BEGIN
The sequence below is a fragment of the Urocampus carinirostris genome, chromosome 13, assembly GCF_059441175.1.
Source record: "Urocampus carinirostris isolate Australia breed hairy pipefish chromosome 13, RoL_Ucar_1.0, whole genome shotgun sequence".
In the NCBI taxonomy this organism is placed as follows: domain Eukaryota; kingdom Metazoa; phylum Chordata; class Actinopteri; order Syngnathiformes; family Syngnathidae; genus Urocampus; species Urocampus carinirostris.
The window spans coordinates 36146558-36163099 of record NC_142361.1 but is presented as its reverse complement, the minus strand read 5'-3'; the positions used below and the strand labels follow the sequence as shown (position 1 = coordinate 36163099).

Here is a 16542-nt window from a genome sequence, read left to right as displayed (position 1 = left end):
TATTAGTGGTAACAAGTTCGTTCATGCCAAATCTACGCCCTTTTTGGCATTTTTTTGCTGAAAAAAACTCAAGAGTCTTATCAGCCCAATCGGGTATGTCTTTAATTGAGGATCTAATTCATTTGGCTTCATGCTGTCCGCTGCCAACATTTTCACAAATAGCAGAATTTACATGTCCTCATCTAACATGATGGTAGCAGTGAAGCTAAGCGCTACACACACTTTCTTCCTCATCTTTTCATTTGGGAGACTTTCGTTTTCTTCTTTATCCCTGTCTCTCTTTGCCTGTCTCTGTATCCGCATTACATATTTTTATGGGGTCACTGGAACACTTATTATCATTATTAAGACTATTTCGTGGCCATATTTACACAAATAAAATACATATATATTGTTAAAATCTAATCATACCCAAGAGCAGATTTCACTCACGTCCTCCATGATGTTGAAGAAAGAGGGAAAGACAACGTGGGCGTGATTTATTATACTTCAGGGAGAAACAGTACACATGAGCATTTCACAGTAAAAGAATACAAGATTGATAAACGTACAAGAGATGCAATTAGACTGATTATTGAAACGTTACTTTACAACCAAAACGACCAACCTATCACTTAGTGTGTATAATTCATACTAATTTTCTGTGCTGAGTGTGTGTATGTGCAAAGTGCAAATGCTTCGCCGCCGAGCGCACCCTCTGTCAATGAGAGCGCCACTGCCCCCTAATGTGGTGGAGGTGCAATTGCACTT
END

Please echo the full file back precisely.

The sequence below is a fragment of the Urocampus carinirostris genome, chromosome 13, assembly GCF_059441175.1.
Source record: "Urocampus carinirostris isolate Australia breed hairy pipefish chromosome 13, RoL_Ucar_1.0, whole genome shotgun sequence".
In the NCBI taxonomy this organism is placed as follows: domain Eukaryota; kingdom Metazoa; phylum Chordata; class Actinopteri; order Syngnathiformes; family Syngnathidae; genus Urocampus; species Urocampus carinirostris.
The window spans coordinates 36146558-36163099 of record NC_142361.1 but is presented as its reverse complement, the minus strand read 5'-3'; the positions used below and the strand labels follow the sequence as shown (position 1 = coordinate 36163099).

Here is a 16542-nt window from a genome sequence, read left to right as displayed (position 1 = left end):
TATTAGTGGTAACAAGTTCGTTCATGCCAAATCTACGCCCTTTTTGGCATTTTTTTGCTGAAAAAAACTCAAGAGTCTTATCAGCCCAATCGGGTATGTCTTTAATTGAGGATCTAATTCATTTGGCTTCATGCTGTCCGCTGCCAACATTTTCACAAATAGCAGAATTTACATGTCCTCATCTAACATGATGGTAGCAGTGAAGCTAAGCGCTACACACACTTTCTTCCTCATCTTTTCATTTGGGAGACTTTCGTTTTCTTCTTTATCCCTGTCTCTCTTTGCCTGTCTCTGTATCCGCATTACATATTTTTATGGGGTCACTGGAACACTTATTATCATTATTAAGACTATTTCGTGGCCATATTTACACAAATAAAATACATATATATTGTTAAAATCTAATCATACCCAAGAGCAGATTTCACTCACGTCCTCCATGATGTTGAAGAAAGAGGGAAAGACAACGTGGGCGTGATTTATTATACTTCAGGGAGAAACAGTACACATGAGCATTTCACAGTAAAAGAATACAAGATTGATAAACGTACAAGAGATGCAATTAGACTGATTATTGAAACGTTACTTTACAACCAAAACGACCAACCTATCACTTAGTGTGTATAATTCATACTAATTTTCTGTGCTGAGTGTGTGTATGTGCAAAGTGCAAATGCTTCGCCGCCGAGCGCACCCTCTGTCAATGAGAGCGCCACTGCCCCCTAATGTGGTGGAGGTGCAATTGCACTT